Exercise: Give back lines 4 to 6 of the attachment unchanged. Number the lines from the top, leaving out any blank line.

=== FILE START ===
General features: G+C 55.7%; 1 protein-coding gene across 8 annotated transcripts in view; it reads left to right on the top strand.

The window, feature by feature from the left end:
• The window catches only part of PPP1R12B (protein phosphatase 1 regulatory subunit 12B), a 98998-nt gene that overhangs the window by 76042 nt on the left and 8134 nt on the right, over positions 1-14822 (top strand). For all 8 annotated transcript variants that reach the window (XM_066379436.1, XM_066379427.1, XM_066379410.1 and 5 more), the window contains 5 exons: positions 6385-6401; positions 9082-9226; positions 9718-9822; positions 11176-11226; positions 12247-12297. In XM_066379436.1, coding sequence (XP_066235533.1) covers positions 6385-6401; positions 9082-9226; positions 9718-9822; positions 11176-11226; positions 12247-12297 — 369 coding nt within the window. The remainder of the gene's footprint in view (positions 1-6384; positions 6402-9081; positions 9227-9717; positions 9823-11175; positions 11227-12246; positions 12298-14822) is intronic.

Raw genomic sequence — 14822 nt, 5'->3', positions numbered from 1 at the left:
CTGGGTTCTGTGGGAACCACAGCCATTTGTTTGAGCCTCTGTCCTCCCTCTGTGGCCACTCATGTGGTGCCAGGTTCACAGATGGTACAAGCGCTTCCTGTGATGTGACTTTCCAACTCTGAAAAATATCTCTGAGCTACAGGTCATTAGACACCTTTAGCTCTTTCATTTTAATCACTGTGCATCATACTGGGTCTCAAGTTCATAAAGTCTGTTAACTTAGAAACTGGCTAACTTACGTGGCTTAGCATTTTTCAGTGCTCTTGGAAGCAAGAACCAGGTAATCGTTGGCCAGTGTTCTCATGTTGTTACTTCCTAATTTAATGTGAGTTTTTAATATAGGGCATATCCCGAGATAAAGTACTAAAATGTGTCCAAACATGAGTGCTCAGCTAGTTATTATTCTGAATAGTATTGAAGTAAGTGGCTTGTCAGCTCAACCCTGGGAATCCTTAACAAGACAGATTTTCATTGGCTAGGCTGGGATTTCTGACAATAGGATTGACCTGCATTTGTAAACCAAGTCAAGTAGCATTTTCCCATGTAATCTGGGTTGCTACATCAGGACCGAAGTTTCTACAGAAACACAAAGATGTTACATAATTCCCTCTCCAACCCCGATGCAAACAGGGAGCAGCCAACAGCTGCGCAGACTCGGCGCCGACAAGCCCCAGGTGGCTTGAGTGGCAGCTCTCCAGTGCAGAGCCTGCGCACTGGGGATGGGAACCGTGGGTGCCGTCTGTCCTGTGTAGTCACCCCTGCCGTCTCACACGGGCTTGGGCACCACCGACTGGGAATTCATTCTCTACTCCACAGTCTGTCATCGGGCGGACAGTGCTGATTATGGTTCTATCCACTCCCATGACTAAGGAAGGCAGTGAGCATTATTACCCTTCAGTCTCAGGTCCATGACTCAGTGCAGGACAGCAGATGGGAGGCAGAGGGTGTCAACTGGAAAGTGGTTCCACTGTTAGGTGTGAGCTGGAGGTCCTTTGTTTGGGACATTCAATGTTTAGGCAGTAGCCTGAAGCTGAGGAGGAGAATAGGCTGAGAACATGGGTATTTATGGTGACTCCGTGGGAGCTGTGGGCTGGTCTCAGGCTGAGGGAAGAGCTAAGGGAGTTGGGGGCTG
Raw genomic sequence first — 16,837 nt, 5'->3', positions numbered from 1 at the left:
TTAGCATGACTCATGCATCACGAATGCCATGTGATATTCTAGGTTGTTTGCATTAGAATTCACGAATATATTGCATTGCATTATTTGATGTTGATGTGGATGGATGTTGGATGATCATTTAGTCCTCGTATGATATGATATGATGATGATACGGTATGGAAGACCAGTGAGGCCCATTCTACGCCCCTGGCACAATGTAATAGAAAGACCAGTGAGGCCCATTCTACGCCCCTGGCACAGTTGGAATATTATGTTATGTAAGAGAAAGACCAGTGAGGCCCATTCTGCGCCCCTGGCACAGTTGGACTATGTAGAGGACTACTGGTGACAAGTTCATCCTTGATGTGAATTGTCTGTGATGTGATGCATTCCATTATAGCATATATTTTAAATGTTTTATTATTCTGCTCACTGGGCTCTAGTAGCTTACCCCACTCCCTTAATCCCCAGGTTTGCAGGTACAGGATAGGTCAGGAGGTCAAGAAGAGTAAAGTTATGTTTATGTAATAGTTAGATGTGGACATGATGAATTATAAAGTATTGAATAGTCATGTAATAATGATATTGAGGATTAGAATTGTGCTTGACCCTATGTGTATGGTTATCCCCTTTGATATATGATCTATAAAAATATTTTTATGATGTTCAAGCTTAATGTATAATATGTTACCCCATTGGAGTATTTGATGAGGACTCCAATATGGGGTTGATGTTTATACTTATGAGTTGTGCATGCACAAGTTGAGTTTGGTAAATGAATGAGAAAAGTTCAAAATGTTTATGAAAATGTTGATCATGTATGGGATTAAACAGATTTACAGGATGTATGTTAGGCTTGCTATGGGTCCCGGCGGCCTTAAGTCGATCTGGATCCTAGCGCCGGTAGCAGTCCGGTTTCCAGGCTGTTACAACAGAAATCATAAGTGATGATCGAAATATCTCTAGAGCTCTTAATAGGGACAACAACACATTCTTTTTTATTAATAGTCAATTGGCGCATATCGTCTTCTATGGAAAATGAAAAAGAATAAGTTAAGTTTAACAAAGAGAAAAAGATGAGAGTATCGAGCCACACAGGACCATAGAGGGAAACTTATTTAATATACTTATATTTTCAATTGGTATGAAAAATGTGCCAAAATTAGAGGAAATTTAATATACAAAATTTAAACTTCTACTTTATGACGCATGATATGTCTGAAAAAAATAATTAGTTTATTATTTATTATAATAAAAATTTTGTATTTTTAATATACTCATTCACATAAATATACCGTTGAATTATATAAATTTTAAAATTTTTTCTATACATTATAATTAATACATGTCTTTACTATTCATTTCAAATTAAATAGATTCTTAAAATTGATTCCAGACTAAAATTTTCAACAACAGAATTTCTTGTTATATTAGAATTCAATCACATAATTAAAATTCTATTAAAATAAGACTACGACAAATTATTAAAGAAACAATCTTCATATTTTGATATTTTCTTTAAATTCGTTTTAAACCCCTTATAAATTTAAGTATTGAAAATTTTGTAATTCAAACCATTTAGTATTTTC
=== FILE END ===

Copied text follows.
Raw genomic sequence — 14822 nt, 5'->3', positions numbered from 1 at the left:
CTGGGTTCTGTGGGAACCACAGCCATTTGTTTGAGCCTCTGTCCTCCCTCTGTGGCCACTCATGTGGTGCCAGGTTCACAGATGGTACAAGCGCTTCCTGTGATGTGACTTTCCAACTCTGAAAAATATCTCTGAGCTACAGGTCATTAGACACCTTTAGCTCTTTCATTTTAATCACTGTGCATCATACTGGGTCTCAAGTTCATAAAGTCTGTTAACTTAGAAACTGGCTAACTTACGTGGCTTAGCATTTTTCAGTGCTCTTGGAAGCAAGAACCAGGTAATCGTTGGCCAGTGTTCTCATGTTGTTACTTCCTAATTTAATGTGAGTTTTTAATATAGGGCATATCCCGAGATAAAGTACTAAAATGTGTCCAAACATGAGTGCTCAGCTAGTTATTATTCTGAATAGTATTGAAGTAAGTGGCTTGTCAGCTCAACCCTGGGAATCCTTAACAAGACAGATTTTCATTGGCTAGGCTGGGATTTCTGACAATAGGATTGACCTGCATTTGTAAACCAAGTCAAGTAGCATTTTCCCATGTAATCTGGGTTGCTACATCAGGACCGAAGTTTCTACAGAAACACAAAGATGTTACATAATTCCCTCTCCAACCCCGATGCAAACAGGGAGCAGCCAACAGCTGCGCAGACTCGGCGCCGACAAGCCCCAGGTGGCTTGAGTGGCAGCTCTCCAGTGCAGAGCCTGCGCACTGGGGATGGGAACCGTGGGTGCCGTCTGTCCTGTGTAGTCACCCCTGCCGTCTCACACGGGCTTGGGCACCACCGACTGGGAATTCATTCTCTACTCCACAGTCTGTCATCGGGCGGACAGTGCTGATTATGGTTCTATCCACTCCCATGACTAAGGAAGGCAGTGAGCATTATTACCCTTCAGTCTCAGGTCCATGACTCAGTGCAGGACAGCAGATGGGAGGCAGAGGGTGTCAACTGGAAAGTGGTTCCACTGTTAGGTGTGAGCTGGAGGTCCTTTGTTTGGGACATTCAATGTTTAGGCAGTAGCCTGAAGCTGAGGAGGAGAATAGGCTGAGAACATGGGTATTTATGGTGACTCCGTGGGAGCTGTGGGCTGGTCTCAGGCTGAGGGAAGAGCTAAGGGAGTTGGGGGCTG
Raw genomic sequence first — 16,837 nt, 5'->3', positions numbered from 1 at the left: